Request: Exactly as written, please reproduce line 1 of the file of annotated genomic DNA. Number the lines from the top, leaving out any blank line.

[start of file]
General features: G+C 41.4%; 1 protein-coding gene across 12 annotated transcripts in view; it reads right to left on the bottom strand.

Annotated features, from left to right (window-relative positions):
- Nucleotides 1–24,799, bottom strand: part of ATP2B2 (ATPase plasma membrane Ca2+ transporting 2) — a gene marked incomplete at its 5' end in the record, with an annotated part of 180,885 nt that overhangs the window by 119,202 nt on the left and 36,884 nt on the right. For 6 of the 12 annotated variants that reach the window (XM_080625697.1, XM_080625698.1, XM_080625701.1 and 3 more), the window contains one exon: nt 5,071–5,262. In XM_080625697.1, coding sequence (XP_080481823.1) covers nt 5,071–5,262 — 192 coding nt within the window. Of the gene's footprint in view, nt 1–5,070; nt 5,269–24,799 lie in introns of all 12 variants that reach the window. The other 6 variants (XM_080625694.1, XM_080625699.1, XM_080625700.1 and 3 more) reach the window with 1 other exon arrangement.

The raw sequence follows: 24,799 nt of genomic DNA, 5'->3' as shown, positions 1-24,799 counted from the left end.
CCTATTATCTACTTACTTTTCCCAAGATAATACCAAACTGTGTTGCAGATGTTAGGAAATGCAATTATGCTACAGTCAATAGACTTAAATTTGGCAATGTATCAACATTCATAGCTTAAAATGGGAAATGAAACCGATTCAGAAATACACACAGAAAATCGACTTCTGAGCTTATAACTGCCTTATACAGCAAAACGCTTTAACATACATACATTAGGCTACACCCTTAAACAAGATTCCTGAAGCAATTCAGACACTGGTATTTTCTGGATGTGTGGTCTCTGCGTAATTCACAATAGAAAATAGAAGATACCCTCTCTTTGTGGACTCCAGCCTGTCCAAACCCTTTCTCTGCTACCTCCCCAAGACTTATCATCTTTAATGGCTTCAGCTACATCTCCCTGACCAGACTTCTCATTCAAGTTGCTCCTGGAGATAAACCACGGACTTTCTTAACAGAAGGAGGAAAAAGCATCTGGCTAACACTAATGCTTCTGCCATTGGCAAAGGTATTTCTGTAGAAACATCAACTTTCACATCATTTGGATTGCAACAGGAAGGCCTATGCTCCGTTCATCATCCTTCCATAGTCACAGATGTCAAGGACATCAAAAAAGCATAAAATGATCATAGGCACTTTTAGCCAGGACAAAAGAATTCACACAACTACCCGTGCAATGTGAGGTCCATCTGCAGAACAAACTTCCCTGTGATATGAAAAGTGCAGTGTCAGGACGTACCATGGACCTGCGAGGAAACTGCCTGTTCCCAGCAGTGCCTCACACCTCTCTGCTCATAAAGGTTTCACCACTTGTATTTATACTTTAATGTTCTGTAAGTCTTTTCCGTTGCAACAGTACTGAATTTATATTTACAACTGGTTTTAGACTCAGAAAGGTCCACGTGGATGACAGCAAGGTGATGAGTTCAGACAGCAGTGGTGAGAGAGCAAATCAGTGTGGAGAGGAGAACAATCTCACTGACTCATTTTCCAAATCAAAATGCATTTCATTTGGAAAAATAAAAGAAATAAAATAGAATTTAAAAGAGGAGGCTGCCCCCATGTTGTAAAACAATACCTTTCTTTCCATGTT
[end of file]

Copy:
General features: G+C 41.4%; 1 protein-coding gene across 12 annotated transcripts in view; it reads right to left on the bottom strand.